River piracy may be climate change's weirdest effect. It just happened in Canada.

River piracy may be climate change's weirdest effect. It just happened in Canada.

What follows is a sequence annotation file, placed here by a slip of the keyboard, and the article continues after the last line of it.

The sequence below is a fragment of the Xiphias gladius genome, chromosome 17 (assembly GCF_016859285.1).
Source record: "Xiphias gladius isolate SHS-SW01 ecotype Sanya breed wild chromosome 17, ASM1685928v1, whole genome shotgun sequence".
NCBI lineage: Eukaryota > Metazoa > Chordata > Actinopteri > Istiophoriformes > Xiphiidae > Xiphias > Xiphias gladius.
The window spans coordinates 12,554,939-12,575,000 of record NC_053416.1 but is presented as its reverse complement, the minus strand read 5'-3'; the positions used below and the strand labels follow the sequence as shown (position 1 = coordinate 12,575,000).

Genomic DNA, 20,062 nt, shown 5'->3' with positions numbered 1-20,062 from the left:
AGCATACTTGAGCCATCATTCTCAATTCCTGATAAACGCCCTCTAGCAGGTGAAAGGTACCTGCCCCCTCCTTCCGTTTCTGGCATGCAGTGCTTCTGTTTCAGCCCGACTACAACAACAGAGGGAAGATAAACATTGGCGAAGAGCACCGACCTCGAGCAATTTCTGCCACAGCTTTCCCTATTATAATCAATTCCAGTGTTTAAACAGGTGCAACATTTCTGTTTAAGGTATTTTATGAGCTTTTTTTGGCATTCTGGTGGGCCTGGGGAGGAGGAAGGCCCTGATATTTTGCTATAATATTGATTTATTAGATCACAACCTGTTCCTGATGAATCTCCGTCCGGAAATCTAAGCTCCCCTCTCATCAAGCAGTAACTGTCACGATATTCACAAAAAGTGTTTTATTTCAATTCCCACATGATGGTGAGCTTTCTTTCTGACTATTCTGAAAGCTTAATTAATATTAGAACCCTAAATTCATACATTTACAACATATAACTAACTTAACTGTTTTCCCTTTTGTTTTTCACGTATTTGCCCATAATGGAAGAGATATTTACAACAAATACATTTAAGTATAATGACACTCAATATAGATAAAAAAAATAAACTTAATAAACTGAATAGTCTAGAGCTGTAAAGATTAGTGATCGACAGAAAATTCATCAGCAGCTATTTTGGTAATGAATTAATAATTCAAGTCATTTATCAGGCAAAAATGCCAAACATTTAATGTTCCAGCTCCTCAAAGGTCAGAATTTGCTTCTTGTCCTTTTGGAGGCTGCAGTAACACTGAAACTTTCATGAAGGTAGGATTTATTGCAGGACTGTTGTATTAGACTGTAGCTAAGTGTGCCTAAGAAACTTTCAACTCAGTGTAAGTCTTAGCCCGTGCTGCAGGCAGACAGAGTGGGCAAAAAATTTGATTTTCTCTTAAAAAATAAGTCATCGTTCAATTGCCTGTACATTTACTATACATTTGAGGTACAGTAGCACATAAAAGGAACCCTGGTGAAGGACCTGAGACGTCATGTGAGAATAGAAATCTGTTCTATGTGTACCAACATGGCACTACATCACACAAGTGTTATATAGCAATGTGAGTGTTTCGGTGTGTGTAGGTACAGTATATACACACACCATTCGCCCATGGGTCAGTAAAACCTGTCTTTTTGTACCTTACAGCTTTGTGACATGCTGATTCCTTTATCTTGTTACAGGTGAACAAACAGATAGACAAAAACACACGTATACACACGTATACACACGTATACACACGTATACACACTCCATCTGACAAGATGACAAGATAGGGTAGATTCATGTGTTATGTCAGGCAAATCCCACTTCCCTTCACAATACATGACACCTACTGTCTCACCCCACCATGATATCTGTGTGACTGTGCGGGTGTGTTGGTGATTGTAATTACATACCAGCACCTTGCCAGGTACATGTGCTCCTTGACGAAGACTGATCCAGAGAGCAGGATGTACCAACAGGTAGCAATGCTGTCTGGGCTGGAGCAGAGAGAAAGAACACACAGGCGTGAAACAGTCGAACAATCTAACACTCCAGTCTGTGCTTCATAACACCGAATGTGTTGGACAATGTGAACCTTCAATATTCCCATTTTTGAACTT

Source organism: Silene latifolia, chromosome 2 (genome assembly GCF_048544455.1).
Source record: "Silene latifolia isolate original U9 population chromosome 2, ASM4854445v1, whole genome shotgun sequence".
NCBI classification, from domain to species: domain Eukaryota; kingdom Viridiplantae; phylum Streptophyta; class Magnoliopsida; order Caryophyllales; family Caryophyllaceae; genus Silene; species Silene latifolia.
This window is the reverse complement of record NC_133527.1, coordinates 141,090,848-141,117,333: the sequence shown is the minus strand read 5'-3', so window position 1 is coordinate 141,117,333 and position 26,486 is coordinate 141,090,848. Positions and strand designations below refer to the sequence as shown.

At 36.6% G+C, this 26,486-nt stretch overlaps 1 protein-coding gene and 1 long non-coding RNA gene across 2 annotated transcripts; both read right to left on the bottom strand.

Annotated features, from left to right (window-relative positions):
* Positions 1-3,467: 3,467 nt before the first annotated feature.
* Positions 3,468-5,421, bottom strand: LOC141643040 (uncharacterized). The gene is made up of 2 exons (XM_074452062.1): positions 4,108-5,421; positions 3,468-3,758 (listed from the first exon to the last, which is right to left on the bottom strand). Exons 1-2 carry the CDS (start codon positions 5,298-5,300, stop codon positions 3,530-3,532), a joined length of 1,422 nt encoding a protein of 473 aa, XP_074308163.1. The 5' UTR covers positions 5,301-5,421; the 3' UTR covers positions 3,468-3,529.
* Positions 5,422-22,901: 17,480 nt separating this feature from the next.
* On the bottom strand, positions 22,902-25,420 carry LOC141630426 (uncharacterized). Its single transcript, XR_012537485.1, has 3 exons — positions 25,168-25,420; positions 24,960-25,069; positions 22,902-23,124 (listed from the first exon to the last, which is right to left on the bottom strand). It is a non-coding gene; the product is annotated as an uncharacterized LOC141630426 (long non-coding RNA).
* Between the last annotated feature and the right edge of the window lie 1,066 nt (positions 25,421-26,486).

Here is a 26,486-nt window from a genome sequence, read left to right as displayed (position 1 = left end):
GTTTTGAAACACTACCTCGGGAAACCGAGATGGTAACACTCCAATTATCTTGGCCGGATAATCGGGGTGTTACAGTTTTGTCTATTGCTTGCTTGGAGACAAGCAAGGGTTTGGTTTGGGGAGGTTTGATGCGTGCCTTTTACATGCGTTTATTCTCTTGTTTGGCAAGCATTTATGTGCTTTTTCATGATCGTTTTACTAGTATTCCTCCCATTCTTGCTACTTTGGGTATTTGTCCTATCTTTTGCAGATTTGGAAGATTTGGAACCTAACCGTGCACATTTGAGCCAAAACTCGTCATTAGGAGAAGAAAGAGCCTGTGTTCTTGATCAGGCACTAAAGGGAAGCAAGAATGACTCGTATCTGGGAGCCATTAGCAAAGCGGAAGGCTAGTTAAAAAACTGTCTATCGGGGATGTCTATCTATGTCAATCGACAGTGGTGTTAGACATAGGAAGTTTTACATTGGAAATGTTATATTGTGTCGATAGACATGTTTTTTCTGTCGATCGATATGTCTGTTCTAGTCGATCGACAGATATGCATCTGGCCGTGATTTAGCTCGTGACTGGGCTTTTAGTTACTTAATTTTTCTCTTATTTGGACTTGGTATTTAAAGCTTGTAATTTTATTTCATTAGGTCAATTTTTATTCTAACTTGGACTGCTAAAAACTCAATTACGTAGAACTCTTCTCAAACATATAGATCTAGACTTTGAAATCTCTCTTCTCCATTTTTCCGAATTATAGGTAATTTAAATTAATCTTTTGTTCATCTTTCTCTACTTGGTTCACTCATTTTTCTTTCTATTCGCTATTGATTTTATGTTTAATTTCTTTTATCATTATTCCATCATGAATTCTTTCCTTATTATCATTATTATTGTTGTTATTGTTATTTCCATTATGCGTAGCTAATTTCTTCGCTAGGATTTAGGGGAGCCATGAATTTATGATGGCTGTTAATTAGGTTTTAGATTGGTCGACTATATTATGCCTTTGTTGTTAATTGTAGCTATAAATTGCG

<br>Kluane Lake in Canada is supposed to look like this: Image via Mandruss/Wikimedia Commons. The lake is one of Yukon's largest, home to a handful of small communities, and its waters eventually feed into the mighty Yukon River.So how the heck did it end up looking like this virtually overnight? Image via Jim Best/University of Illinois. It's supposed to be pristine and blue, not brown and full of weird, muddy goosebumps and dry, dusty mudflats.This is a shocking case of what scientists call "river piracy." Something stole Kluane Lake's river.The culprit wasn't a foul-mouthed, foul-smelling 17th-century sailor, though. The real culprit was — and is — much more creeping and insidious.Kluane Lake used to get a big chunk of its water from the Slims River, which in turn was fed by the Kaskawulsh glacier. For years, the Slims River had been an ice-cold torrent of water up to 10 feet deep and too strong to wade through in some areas. Over the course of four days in May 2016, though, river gauge data shows that all of that water just ... disappeared. An aerial view of water being diverted from the Slims River. Image via Dan Shugar/University of Washington Tacoma. Dan Shugar and Jim Best, scientists from the University of Washington and University of Illinois, went up to investigate in person. When they got there, they found a bare trickle of water where the river should have been."We were really surprised when we got there and there was basically no water in the river," Shugar said in an Associated Press report. "We could walk across it and we wouldn't get our shirts wet.”They knew if something was stopping water from getting to the river, it must have happened uphill, likely at the mighty Kaskawulsh glacier that feeds the river. When the scientists went to investigate, they found a massive 100-foot-tall ice canyon — a giant hole basically — inside the glacier's edge. The ice-walled canyon. Image via Jim Best/University of Illinois. It was the evidence they needed